‘I read,’ I say. ‘I study and read. I bet I’ve read everything you’ve read. Don’t think I haven’t. I consume libraries. I wear out spines and ROM-drives. I do things like get in a taxi and say, “The library, and step on it.”
When Hal tells the administration of the Enfield Tennis Academy this, I cheered. This might be the single most amazing line I’ve ever read in a novel. I laughed out loud and knew I was in for a treat. Every time I see a Taxi, I think of Hal. He and I are kindred spirits.
He is far more eccentric, though. The kind of guy I’d like to be friends with. I’d like to invite Hal, Zelda Fitzgerald, and Esther Greenwood to a party. Hal is a walking dictionary and privy to his Latin, not to mention a tennis prodigy. More than that, he has a sense of humor. He negotiates philosophers like they are Pokemon characters and comes from the epitome of a dysfunctional family.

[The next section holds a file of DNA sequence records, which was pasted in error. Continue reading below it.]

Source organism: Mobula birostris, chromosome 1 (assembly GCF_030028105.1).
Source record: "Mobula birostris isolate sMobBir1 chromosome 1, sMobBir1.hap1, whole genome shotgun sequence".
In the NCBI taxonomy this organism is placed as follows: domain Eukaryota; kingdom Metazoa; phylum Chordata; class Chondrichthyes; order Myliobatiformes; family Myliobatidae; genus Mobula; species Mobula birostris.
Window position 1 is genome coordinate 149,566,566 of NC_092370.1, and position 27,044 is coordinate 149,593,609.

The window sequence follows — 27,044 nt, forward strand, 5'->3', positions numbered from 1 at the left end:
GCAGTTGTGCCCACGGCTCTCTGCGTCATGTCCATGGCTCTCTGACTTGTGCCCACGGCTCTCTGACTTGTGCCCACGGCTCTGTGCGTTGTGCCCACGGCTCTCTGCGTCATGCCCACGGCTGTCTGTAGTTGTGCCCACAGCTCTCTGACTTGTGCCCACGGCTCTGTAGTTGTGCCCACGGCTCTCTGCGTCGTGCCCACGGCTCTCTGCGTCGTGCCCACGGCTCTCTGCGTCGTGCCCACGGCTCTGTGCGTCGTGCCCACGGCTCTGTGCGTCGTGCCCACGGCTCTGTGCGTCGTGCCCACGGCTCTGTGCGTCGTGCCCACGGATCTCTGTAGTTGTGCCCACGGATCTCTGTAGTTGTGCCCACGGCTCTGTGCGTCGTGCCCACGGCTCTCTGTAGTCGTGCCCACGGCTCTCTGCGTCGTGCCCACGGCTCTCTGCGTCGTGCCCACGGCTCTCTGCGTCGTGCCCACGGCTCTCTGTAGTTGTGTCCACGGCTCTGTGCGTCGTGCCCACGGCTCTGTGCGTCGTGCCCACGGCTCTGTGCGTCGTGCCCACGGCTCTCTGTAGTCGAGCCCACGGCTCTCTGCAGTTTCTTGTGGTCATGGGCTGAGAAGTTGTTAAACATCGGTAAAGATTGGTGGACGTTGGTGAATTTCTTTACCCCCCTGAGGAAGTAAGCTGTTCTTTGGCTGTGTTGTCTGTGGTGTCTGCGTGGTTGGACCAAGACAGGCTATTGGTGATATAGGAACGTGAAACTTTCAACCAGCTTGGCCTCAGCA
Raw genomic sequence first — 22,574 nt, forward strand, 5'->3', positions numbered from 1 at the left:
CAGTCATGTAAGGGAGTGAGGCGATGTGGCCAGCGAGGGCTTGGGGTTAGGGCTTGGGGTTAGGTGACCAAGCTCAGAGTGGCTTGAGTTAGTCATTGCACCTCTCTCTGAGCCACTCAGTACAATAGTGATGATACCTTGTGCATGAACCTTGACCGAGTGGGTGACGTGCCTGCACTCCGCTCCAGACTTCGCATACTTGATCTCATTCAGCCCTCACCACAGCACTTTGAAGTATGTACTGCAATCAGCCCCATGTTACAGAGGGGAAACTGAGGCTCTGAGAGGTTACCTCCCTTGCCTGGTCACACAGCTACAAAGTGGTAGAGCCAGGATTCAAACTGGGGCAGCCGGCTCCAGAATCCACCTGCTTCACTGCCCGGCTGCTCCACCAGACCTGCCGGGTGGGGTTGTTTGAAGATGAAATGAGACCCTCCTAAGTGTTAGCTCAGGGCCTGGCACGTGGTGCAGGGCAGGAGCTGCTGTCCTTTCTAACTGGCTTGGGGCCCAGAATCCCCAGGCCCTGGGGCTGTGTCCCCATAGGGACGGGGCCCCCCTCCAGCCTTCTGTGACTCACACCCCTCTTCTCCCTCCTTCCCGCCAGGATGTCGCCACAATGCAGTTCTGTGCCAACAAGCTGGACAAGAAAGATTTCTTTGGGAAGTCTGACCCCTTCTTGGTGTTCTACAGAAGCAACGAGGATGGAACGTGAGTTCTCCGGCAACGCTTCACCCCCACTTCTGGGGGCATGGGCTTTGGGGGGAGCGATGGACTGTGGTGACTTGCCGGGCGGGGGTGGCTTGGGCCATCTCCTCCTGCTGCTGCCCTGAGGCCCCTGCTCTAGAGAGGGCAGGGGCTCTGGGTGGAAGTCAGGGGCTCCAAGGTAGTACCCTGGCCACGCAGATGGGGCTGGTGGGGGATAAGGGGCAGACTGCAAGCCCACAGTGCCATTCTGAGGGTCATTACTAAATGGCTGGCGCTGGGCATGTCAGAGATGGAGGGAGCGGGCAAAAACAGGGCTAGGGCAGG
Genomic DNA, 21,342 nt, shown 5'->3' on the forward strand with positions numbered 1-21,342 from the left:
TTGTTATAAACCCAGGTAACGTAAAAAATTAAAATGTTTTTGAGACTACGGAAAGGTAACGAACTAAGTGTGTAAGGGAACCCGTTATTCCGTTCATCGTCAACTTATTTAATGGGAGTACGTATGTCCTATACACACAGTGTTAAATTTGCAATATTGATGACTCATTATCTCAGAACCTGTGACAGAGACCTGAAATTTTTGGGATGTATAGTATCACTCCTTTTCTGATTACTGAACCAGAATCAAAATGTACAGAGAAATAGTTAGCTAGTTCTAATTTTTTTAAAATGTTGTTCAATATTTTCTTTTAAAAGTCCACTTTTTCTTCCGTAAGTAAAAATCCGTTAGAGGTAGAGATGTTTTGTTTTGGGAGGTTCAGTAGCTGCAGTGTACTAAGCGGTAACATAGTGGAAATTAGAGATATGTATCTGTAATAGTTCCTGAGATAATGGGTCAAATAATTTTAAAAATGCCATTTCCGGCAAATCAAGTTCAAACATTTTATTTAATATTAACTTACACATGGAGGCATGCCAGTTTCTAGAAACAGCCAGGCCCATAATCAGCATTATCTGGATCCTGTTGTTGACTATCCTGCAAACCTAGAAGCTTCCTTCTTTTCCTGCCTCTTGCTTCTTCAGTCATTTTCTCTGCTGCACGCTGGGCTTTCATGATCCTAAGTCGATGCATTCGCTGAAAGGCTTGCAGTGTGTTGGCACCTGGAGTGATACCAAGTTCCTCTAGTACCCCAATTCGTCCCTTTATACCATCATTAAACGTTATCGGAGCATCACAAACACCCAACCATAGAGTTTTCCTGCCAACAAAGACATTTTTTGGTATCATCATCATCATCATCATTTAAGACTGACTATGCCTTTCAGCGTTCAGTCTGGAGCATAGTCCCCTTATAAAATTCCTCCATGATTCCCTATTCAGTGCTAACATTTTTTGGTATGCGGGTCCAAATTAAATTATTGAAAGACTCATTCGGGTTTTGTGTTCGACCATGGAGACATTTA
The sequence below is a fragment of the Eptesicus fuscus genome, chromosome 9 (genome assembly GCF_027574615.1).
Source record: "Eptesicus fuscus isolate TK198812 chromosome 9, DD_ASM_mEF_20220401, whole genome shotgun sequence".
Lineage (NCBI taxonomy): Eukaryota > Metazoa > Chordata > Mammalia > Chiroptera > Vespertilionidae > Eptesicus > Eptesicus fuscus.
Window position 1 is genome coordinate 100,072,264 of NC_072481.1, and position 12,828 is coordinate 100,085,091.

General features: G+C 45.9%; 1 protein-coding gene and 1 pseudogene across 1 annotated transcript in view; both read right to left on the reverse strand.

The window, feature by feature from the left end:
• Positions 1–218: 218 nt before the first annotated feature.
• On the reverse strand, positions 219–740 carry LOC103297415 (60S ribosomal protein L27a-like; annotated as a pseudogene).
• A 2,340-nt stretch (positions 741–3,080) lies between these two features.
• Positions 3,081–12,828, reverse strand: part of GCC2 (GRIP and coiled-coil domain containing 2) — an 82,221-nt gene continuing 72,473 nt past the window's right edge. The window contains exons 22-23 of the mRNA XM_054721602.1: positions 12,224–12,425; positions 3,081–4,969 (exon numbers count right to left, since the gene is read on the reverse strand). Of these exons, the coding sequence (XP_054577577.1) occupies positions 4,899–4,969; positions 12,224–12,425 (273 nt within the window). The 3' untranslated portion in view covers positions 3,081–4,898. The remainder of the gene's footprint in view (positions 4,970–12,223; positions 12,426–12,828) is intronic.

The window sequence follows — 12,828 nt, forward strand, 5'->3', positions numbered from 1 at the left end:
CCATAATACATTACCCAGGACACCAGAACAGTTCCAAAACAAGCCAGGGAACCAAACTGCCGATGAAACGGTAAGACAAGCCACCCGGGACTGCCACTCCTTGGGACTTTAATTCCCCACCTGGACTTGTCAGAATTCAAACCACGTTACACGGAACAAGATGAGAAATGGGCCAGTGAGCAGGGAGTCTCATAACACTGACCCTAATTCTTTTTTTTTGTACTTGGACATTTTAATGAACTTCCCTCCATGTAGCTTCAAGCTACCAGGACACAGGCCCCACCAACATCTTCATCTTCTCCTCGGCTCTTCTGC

The anxiety that follows these early pages is so thick you can cut it with a knife, but these moments give the reader something vivid to hold on to and attach to. Hal’s the little brother I never had. More than that, though, he is a character I can learn from. I suspect that is what David Foster Wallace had in mind. Characters in Infinite Jest, just like readers in real life, learn from each other. We are reminded again and again that real growth and healing takes place in community. Perhaps this is why we are reminded that solipsism and solitude have no solution. The solo life is a hell for one.